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Locations were also used to their best advantage to provide verisimilitude with which producers of the stageplay didn't have to concern themselves. In the case of one particular location, the filmmakers got more than just a realistic backdrop.

"We visited Casa Pacifica, the Western White House, at the beginning of our research, but we never imagined it would be practical for us to film here,” recalls Howard. "But it's so unique, particularly in the courtyard area and the entrance, that we just couldn't find anything that would replicate it. I felt like I would regret not making every effort to be able to film here. Remarkably, after negotiating with the current owners, we were given permission to shoot some key sequences where some of the real events actually took place.”

Filming moved off stages and backlots and into international territory when Riverside, California's Ontario Airport was converted into London's Heathrow Airport. Later, the Southern California coastal city of Marina del Rey stood in for Sydney Harbor. The challenge, as usual, was adapting not only to the venue but the period.

"We started amassing images from Heathrow, and it began to shape my idea of the film as a whole,” says Corenblith. "Ron always loves technology in transition. So I had an idea of a Heathrow terminal and concourse that blended the duty-free area and the crowds of international travelers into a sort of image-heavy representation of the world in which Frost traveled.”

"Ron remembered going to Heathrow in 1977,” continues Orlandi. "He wanted to show a really international airport with all kinds of people. So we outfitted backpackers, a rock band, Muslim women and men, Russian and Japanese businessmen. It was loads of fun for us giving all these extras a different character.”

As the interviews were being negotiated in '77, the selection of the subject of intense negotiations between the camps was required. Neither the Western White House nor a conventional television studio was deemed appropriate. Not far from where Nixon lived, a loyal Republican couple owned a house, which they arranged to rent to Frost's production team. Thirty years after the fact, the original house no longer fit the part. Fortunately, a house was found in the Conejo Valley's Westlake Village that matched the period, and the interiors were constructed on stages.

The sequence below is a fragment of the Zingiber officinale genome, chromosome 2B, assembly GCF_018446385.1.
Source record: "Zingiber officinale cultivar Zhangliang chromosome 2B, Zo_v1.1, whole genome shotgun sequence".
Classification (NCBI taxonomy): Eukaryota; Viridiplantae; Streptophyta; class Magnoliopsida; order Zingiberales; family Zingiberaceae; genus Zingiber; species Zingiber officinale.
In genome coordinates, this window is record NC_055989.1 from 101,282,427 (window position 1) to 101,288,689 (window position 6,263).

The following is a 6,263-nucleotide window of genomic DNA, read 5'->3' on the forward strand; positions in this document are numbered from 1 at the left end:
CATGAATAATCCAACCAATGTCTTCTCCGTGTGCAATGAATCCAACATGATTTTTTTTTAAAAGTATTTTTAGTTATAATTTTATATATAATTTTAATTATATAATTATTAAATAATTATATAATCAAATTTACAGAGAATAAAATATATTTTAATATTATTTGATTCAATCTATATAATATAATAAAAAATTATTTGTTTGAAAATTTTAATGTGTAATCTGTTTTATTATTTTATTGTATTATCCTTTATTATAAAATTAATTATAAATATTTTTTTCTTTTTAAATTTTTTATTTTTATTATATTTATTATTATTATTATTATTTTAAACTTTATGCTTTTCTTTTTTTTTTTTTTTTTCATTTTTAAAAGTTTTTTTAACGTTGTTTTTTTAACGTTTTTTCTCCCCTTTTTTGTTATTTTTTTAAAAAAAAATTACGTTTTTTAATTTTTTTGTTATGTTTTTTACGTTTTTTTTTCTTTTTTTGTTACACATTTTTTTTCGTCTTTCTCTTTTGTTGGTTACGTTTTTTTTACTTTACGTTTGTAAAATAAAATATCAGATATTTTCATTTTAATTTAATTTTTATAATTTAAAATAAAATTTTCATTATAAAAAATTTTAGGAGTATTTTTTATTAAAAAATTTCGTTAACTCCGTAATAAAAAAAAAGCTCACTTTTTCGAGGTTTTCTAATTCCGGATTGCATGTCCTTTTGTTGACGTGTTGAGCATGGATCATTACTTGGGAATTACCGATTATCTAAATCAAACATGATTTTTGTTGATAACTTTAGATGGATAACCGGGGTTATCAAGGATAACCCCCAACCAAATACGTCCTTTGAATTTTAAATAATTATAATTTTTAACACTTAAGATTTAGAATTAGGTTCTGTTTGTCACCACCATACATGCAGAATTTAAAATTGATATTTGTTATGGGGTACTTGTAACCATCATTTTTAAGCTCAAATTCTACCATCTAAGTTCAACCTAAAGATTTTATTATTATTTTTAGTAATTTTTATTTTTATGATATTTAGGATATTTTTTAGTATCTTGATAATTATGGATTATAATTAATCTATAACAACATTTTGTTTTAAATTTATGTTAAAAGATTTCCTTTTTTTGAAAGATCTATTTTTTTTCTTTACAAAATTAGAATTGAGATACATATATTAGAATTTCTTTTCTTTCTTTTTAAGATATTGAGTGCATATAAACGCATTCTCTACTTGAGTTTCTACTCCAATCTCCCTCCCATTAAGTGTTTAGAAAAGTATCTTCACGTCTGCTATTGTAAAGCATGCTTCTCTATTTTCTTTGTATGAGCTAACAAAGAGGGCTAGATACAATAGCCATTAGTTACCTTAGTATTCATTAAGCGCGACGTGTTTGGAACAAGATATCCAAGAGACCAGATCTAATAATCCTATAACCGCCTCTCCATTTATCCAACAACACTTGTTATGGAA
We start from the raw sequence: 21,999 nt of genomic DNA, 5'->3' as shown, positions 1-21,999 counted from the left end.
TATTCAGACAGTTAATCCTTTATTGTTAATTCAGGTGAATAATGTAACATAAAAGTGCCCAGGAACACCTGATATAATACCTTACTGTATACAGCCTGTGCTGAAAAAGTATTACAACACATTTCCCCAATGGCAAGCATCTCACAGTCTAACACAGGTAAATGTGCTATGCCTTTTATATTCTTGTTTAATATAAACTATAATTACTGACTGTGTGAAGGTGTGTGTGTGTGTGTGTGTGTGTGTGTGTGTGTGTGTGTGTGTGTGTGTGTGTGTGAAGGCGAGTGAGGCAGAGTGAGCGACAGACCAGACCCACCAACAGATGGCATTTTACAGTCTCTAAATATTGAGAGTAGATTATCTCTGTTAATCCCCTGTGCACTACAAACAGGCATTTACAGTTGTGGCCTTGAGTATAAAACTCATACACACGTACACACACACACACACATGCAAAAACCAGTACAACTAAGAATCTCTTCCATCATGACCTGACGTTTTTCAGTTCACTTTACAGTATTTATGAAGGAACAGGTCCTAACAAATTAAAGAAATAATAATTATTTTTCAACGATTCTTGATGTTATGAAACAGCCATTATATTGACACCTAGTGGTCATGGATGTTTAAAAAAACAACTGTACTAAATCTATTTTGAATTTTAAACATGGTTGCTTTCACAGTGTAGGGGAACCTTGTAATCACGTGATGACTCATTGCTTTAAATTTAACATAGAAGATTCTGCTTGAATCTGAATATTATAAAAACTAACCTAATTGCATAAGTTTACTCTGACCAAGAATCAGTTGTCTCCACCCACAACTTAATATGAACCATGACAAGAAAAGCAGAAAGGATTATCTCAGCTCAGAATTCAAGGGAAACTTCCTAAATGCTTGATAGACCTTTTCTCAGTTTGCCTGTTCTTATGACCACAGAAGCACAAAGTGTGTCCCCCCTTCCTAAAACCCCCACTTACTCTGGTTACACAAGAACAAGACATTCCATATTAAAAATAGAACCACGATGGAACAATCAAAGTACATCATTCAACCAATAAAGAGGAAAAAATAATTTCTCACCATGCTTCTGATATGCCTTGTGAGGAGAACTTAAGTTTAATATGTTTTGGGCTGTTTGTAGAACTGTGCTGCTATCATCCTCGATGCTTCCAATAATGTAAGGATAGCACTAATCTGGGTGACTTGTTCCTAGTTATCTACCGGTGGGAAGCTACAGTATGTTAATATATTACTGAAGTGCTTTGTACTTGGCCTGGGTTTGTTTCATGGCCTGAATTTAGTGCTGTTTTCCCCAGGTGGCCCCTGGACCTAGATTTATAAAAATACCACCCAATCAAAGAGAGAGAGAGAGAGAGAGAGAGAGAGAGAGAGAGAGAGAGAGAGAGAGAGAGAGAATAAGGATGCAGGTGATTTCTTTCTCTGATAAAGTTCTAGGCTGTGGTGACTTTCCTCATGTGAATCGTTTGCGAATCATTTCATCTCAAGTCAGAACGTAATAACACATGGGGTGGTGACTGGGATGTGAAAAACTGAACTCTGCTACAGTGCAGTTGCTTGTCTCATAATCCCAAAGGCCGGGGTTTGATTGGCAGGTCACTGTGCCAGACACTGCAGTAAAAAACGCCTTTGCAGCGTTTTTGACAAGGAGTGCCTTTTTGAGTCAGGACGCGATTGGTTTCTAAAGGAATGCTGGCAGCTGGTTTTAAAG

That actual couple, Harold and Martha Lea Smith, were hosted to a stroll down memory lane when they visited the soundstage in Los Angeles, witnessing the miracle of production design that made the film's make-believe home into a virtual replica of their own. "It's surreal,” comments Harold Smith. "It looks just the same.”

The production moved from re-creating history to reliving it as filming began at The Beverly Hilton hotel. The Beverly Hilton was Frost's hotel of choice when he visited Los Angeles in the '70s, and the basic architecture has remained the same today. The production ended up shooting in suite number 817, Frost's former penthouse away from home. Nixon's foray into the lecture circuit was also filmed in one of the banquet rooms.

"I was trying in some small way to bring a little of the old Hollywood glamour to the Hilton suite, and that was where we took the greatest liberties and license,” says Corenblith. "We had a number of great publicity photos of The Beverly Hilton when it opened in the late 1950s. So, a lot of what we were doing was taking the best of those mid-century modern ideas and kind of bringing them back.”

Continuing production in Los Angeles, Sunset Boulevard—at the corner of Vine Street—was closed for filming when The Slipper and the Rose: The Story of Cinderella premiered for the second time at the Cinerama Dome. (The 1977 film on which Frost served as executive producer was successful enough to garner two O


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